It’s no secret that small businesses have been targeted by cyber-criminals. According to the Thales Data Threat Report 45% of business were attacked in 2021. And this number keeps growing. Ransomware malware, viruses, and phishing cost US businesess $445 billion last year.

In 2014 I experienced the fallout of a cyber attack when a club that I managed was part of a 10,000 business hack. Fortunately, they did not get any member data because we used a 3rd party to handle that. The hack disrupted us for months, resulting in hundreds of hours of time dedicated to solving the issue and thousands of dollars in lost business.

Being hacked means much more than just having card data, spreadsheets, security systems, staff records, and member files taken. In our case, the immediate result was that our website was “stolen” and was unusable for nearly three months. Although this was not a ransomware attack, eventually, the thieves started posting fake programs, that looked legitimate, on our stolen website. The intention was to have people sign up for these fake programs and thus the thieves would steal their data. Fortunately, by the time they got to posting this phishing information, we had already alerted our members and the community about the breach and none of our members’ financial information was compromised.

Although we were able to mitigate the damage to our member base, we had to engage an attorney who specialized in defending against ransomware attacks and that’s when we realized our work was just beginning. After reviewing our situation, the only course of action we had was to move forward with a lawsuit in International Court through ICANN, (Internet Corporation for Assignment Names and Numbers) in Geneva to get back control of our website. Not only did this come with a cost of nearly $20,000 but, countless hours of staff time.

Over the course of litigation and the process of fighting back, additional challenges came forth:

  • Our website became static. Nothing was functioning or being updated. So, anyone looking us up figured that we were not managing the site, or perhaps we were out of business
  • We had no web presence to market our business and programs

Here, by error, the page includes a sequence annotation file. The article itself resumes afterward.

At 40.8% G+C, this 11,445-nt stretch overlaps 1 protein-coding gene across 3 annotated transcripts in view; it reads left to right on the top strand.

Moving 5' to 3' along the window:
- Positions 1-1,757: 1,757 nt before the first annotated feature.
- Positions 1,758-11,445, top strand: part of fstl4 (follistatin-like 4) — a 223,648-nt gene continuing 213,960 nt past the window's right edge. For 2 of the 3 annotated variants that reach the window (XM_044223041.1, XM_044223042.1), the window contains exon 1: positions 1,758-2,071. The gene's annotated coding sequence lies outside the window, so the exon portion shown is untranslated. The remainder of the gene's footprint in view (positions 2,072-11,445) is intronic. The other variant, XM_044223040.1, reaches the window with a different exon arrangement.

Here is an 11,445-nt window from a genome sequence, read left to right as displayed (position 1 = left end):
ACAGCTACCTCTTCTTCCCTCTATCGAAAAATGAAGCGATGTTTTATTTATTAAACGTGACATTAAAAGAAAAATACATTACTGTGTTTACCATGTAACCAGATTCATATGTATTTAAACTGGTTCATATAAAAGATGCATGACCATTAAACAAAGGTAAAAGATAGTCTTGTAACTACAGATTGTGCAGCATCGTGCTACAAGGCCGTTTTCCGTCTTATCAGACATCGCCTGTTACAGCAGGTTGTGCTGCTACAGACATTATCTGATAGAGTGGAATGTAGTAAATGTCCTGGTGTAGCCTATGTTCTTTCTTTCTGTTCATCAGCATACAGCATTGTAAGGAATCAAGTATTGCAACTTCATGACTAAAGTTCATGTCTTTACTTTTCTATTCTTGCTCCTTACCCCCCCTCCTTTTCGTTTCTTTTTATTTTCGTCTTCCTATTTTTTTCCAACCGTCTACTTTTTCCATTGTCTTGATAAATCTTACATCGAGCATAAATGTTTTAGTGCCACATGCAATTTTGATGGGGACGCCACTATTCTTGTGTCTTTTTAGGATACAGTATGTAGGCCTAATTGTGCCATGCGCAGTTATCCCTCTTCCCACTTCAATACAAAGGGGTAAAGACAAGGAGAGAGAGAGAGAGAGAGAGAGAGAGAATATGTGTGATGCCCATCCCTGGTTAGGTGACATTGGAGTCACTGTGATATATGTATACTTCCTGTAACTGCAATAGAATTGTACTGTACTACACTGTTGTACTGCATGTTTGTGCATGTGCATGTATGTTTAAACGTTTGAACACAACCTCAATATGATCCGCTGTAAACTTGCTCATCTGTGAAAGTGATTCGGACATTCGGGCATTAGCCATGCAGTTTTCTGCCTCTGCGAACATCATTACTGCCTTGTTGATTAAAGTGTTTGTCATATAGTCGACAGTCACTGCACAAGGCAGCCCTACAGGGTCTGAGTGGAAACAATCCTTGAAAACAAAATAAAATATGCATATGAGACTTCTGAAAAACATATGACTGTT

• We had to buy new domain names and create a new website
  • We had to contact all of our members and engage in consistent messaging while investing in advertising to assure members and future members we were on top of our game and addressing the issues at hand.
  • When all was said and done, on top of the costs described above, we also lost roughly $15,000 in potential business. Between marketing, man hours, and direct legal fees, the total cost for addressing the attack ended up being close to $50,000.

What can you do to protect your business?

  1. Make sure that you have a good cyber insurance policy. Unfortunately, back when we were attacked cyber crime was not a widely acknowledged issue. We had a policy that covered the costs associated with a data breach, but it was not comprehensive enough to cover the business interruption, legal fees, staff time to research and prove our case, and costs to buy new domain names and restart our website. Our current cyber policy is now much more robust and covers more of the real costs involved in recovering from a cyber attack
  2. Invest the time into figuring out your data strategy. Have a strong back up system for all data and files and back everything up on a daily basis.
  3. Train your staff on how to recognize phishing emails and suspicious downloads. Staffers downloading non-business related information, and clicking on emails with bogus subject lines is a common entryway into company systems.
  4. Limit the administrative access and abilities of employees to systems and social media profiles. Don’t give someone the keys unless you are absolutely sure they know how to drive!
  5. Ensure that all your computer systems have adequate firewall and antivirus technology installed and updated
  6. Make use of data breach prevention tools, including intrusion detection software
  7. Include DDOS security capabilities in your systems and on your website. Learn more here.
  8. Have an organized and written plan to manage data security breaches. Define who will respond, and what protocols will be used in each potential situation
  9. Make sure that you have a secure WIFI network for your business’ computer system.
  10. Contact your insurance underwriter for more ways to make sure that your systems are secure and if you already have a cybersecurity policy, review it and make sure you have the right coverage.

richard synnottBy Richard Synnott, Vice President at Active Entities